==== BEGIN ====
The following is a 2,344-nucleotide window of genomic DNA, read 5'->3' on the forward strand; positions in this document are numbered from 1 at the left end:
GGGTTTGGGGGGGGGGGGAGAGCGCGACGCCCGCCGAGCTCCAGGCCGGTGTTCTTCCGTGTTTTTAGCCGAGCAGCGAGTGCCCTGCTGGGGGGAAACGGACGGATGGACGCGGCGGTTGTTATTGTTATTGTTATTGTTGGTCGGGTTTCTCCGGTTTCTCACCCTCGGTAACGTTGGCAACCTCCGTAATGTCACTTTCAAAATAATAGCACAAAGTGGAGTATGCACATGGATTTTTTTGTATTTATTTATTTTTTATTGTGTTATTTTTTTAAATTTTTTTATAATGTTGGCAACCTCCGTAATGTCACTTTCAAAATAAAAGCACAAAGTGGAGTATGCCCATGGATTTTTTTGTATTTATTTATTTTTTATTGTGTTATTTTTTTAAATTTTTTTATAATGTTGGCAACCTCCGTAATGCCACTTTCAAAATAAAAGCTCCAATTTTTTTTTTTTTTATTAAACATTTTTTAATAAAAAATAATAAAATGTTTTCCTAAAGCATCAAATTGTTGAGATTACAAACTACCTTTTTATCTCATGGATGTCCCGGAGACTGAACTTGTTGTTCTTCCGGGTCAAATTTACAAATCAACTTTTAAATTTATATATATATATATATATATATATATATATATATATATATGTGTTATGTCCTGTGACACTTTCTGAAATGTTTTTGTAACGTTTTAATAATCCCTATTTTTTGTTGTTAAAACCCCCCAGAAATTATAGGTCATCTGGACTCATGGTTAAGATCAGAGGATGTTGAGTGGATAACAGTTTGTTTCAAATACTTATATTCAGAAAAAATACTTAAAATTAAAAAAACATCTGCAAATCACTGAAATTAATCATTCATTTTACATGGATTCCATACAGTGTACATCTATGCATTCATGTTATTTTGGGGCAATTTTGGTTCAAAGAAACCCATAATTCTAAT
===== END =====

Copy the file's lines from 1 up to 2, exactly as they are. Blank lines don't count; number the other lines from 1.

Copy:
The following is a 2,344-nucleotide window of genomic DNA, read 5'->3' on the forward strand; positions in this document are numbered from 1 at the left end:
GGGTTTGGGGGGGGGGGGAGAGCGCGACGCCCGCCGAGCTCCAGGCCGGTGTTCTTCCGTGTTTTTAGCCGAGCAGCGAGTGCCCTGCTGGGGGGAAACGGACGGATGGACGCGGCGGTTGTTATTGTTATTGTTATTGTTGGTCGGGTTTCTCCGGTTTCTCACCCTCGGTAACGTTGGCAACCTCCGTAATGTCACTTTCAAAATAATAGCACAAAGTGGAGTATGCACATGGATTTTTTTGTATTTATTTATTTTTTATTGTGTTATTTTTTTAAATTTTTTTATAATGTTGGCAACCTCCGTAATGTCACTTTCAAAATAAAAGCACAAAGTGGAGTATGCCCATGGATTTTTTTGTATTTATTTATTTTTTATTGTGTTATTTTTTTAAATTTTTTTATAATGTTGGCAACCTCCGTAATGCCACTTTCAAAATAAAAGCTCCAATTTTTTTTTTTTTTATTAAACATTTTTTAATAAAAAATAATAAAATGTTTTCCTAAAGCATCAAATTGTTGAGATTACAAACTACCTTTTTATCTCATGGATGTCCCGGAGACTGAACTTGTTGTTCTTCCGGGTCAAATTTACAAATCAACTTTTAAATTTATATATATATATATATATATATATATATATATATATATATGTGTTATGTCCTGTGACACTTTCTGAAATGTTTTTGTAACGTTTTAATAATCCCTATTTTTTGTTGTTAAAACCCCCCAGAAATTATAGGTCATCTGGACTCATGGTTAAGATCAGAGGATGTTGAGTGGATAACAGTTTGTTTCAAATACTTATATTCAGAAAAAATACTTAAAATTAAAAAAACATCTGCAAATCACTGAAATTAATCATTCATTTTACATGGATTCCATACAGTGTACATCTATGCATTCATGTTATTTTGGGGCAATTTTGGTTCAAAGAAACCCATAATTCTAAT